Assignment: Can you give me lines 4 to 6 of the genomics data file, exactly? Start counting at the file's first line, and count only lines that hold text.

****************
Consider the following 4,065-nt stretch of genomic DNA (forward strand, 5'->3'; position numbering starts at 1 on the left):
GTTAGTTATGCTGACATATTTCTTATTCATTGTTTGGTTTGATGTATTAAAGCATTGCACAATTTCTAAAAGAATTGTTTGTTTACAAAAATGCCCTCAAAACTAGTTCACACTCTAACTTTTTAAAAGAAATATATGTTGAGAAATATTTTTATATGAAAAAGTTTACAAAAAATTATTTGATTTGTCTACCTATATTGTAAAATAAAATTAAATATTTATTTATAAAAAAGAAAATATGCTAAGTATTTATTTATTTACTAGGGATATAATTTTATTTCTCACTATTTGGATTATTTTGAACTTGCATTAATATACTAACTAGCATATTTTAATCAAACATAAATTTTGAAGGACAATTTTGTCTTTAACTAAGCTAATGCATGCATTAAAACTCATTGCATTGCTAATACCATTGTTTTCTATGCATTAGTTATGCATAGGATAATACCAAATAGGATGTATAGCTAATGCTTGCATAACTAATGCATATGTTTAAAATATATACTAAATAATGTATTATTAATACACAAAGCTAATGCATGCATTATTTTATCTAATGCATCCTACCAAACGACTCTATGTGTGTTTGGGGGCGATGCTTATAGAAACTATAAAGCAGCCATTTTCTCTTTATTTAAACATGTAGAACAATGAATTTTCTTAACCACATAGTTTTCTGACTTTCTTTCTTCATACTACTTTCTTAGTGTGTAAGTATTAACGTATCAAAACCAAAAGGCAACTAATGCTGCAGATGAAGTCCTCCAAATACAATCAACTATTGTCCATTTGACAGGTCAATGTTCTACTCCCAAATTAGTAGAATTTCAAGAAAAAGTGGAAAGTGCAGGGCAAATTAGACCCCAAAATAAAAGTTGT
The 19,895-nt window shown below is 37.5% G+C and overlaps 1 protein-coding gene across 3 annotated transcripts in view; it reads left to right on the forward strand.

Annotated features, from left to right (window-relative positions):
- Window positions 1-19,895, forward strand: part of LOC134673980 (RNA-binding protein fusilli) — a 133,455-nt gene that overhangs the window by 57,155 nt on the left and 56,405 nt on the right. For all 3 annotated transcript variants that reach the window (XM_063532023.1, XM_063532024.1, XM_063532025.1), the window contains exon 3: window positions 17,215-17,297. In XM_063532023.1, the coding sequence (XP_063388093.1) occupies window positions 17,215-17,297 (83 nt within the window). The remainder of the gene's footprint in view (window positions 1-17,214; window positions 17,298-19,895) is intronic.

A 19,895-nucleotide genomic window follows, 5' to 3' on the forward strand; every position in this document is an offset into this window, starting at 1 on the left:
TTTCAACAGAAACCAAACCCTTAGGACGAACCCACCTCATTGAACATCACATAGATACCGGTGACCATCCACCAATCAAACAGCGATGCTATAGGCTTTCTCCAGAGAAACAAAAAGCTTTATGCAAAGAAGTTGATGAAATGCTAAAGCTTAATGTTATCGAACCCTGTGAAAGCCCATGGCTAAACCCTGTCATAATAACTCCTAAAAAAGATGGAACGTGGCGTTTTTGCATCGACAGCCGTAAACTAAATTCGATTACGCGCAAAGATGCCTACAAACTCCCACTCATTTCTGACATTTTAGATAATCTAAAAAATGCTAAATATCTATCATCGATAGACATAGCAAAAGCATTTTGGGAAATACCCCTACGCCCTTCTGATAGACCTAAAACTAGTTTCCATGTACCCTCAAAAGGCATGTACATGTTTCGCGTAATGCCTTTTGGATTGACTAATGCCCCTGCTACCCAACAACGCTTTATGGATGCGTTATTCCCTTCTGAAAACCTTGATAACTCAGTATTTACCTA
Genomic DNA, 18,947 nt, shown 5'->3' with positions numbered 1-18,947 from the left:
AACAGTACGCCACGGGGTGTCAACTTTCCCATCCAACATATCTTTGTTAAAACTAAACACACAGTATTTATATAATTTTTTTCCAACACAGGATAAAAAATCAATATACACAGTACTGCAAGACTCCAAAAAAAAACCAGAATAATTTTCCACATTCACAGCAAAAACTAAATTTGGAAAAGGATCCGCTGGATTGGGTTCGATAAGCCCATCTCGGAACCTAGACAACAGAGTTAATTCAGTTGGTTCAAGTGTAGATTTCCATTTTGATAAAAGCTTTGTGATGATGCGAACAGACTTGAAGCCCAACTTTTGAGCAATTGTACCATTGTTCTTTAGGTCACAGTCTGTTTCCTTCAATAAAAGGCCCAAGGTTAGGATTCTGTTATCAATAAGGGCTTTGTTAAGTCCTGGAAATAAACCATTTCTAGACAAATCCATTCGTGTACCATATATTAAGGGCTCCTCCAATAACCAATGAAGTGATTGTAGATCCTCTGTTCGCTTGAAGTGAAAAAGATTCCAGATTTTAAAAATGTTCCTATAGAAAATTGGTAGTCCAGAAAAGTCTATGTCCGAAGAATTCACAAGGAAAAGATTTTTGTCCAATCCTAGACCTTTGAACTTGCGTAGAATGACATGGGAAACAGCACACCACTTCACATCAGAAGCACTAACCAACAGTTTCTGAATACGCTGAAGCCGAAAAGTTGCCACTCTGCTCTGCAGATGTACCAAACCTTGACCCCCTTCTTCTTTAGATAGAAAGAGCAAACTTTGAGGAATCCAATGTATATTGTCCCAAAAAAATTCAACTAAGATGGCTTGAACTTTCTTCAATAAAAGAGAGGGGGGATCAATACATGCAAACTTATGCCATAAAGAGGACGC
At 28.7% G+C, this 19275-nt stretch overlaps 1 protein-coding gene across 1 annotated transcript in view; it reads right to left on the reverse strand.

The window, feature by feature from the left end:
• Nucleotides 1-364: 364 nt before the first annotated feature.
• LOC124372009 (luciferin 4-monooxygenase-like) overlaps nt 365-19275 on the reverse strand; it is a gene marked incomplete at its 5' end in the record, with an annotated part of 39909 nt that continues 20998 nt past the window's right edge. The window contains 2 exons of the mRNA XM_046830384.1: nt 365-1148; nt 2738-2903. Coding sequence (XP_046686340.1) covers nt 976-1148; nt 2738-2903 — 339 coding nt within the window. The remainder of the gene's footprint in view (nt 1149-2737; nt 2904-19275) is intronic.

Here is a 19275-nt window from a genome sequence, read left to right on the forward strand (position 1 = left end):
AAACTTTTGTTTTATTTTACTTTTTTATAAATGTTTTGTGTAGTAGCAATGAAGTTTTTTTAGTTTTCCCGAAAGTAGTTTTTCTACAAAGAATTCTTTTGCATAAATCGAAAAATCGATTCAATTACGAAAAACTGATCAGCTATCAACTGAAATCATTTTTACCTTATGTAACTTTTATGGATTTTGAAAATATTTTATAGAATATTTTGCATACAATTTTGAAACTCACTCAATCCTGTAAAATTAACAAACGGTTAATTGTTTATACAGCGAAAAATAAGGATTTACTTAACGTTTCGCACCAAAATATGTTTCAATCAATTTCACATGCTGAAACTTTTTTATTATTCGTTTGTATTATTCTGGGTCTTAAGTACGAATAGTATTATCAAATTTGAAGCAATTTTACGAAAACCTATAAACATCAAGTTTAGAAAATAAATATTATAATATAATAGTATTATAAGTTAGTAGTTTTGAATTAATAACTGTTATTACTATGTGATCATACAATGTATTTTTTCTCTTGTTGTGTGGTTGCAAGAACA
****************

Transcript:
Annotated features, from left to right (window-relative positions):
- Window positions 1-19,895, forward strand: part of LOC134673980 (RNA-binding protein fusilli) — a 133,455-nt gene that overhangs the window by 57,155 nt on the left and 56,405 nt on the right. For all 3 annotated transcript variants that reach the window (XM_063532023.1, XM_063532024.1, XM_063532025.1), the window contains exon 3: window positions 17,215-17,297. In XM_063532023.1, the coding sequence (XP_063388093.1) occupies window positions 17,215-17,297 (83 nt within the window). The remainder of the gene's footprint in view (window positions 1-17,214; window positions 17,298-19,895) is intronic.

A 19,895-nucleotide genomic window follows, 5' to 3' on the forward strand; every position in this document is an offset into this window, starting at 1 on the left: